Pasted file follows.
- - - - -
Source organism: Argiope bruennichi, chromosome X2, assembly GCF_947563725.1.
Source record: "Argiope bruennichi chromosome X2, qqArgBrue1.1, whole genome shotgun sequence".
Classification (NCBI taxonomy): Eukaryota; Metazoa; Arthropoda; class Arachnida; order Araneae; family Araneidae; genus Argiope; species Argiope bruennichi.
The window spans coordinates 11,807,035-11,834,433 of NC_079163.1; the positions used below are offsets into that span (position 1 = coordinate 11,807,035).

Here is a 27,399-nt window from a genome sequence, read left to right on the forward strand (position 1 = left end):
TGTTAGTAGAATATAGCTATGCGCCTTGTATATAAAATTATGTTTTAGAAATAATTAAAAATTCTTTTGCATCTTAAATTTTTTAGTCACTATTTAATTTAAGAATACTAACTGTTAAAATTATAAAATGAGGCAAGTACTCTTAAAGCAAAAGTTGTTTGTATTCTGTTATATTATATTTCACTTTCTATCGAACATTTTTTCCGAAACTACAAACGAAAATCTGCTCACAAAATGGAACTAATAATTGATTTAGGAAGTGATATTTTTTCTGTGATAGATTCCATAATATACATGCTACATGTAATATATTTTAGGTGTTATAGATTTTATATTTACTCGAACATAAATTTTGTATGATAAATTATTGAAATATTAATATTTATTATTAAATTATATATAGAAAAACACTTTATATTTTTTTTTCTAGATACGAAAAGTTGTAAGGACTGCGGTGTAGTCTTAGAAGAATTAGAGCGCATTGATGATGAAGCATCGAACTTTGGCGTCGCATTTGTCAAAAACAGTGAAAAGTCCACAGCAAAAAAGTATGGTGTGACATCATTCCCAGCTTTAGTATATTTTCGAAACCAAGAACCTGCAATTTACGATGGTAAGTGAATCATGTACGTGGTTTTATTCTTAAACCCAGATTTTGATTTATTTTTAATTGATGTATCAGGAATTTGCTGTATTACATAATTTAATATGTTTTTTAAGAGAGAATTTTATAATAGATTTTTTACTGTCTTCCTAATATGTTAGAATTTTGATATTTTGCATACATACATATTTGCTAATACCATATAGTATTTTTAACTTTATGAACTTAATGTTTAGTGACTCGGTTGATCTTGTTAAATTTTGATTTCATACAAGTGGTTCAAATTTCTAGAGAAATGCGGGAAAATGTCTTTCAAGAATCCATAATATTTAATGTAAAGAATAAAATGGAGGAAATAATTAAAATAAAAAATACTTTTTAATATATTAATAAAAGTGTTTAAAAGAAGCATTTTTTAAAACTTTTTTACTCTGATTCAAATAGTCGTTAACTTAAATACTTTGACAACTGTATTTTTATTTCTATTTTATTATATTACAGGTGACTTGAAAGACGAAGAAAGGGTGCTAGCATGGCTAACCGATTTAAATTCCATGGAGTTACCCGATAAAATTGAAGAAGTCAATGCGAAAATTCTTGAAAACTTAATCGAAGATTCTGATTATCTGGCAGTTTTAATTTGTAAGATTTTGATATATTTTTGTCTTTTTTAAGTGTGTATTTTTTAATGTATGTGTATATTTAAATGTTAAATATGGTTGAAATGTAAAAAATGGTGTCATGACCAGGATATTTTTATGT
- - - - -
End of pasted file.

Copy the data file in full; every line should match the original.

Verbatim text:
Source organism: Argiope bruennichi, chromosome X2, assembly GCF_947563725.1.
Source record: "Argiope bruennichi chromosome X2, qqArgBrue1.1, whole genome shotgun sequence".
Classification (NCBI taxonomy): Eukaryota; Metazoa; Arthropoda; class Arachnida; order Araneae; family Araneidae; genus Argiope; species Argiope bruennichi.
The window spans coordinates 11,807,035-11,834,433 of NC_079163.1; the positions used below are offsets into that span (position 1 = coordinate 11,807,035).

Here is a 27,399-nt window from a genome sequence, read left to right on the forward strand (position 1 = left end):
TGTTAGTAGAATATAGCTATGCGCCTTGTATATAAAATTATGTTTTAGAAATAATTAAAAATTCTTTTGCATCTTAAATTTTTTAGTCACTATTTAATTTAAGAATACTAACTGTTAAAATTATAAAATGAGGCAAGTACTCTTAAAGCAAAAGTTGTTTGTATTCTGTTATATTATATTTCACTTTCTATCGAACATTTTTTCCGAAACTACAAACGAAAATCTGCTCACAAAATGGAACTAATAATTGATTTAGGAAGTGATATTTTTTCTGTGATAGATTCCATAATATACATGCTACATGTAATATATTTTAGGTGTTATAGATTTTATATTTACTCGAACATAAATTTTGTATGATAAATTATTGAAATATTAATATTTATTATTAAATTATATATAGAAAAACACTTTATATTTTTTTTTCTAGATACGAAAAGTTGTAAGGACTGCGGTGTAGTCTTAGAAGAATTAGAGCGCATTGATGATGAAGCATCGAACTTTGGCGTCGCATTTGTCAAAAACAGTGAAAAGTCCACAGCAAAAAAGTATGGTGTGACATCATTCCCAGCTTTAGTATATTTTCGAAACCAAGAACCTGCAATTTACGATGGTAAGTGAATCATGTACGTGGTTTTATTCTTAAACCCAGATTTTGATTTATTTTTAATTGATGTATCAGGAATTTGCTGTATTACATAATTTAATATGTTTTTTAAGAGAGAATTTTATAATAGATTTTTTACTGTCTTCCTAATATGTTAGAATTTTGATATTTTGCATACATACATATTTGCTAATACCATATAGTATTTTTAACTTTATGAACTTAATGTTTAGTGACTCGGTTGATCTTGTTAAATTTTGATTTCATACAAGTGGTTCAAATTTCTAGAGAAATGCGGGAAAATGTCTTTCAAGAATCCATAATATTTAATGTAAAGAATAAAATGGAGGAAATAATTAAAATAAAAAATACTTTTTAATATATTAATAAAAGTGTTTAAAAGAAGCATTTTTTAAAACTTTTTTACTCTGATTCAAATAGTCGTTAACTTAAATACTTTGACAACTGTATTTTTATTTCTATTTTATTATATTACAGGTGACTTGAAAGACGAAGAAAGGGTGCTAGCATGGCTAACCGATTTAAATTCCATGGAGTTACCCGATAAAATTGAAGAAGTCAATGCGAAAATTCTTGAAAACTTAATCGAAGATTCTGATTATCTGGCAGTTTTAATTTGTAAGATTTTGATATATTTTTGTCTTTTTTAAGTGTGTATTTTTTAATGTATGTGTATATTTAAATGTTAAATATGGTTGAAATGTAAAAAATGGTGTCATGACCAGGATATTTTTATGT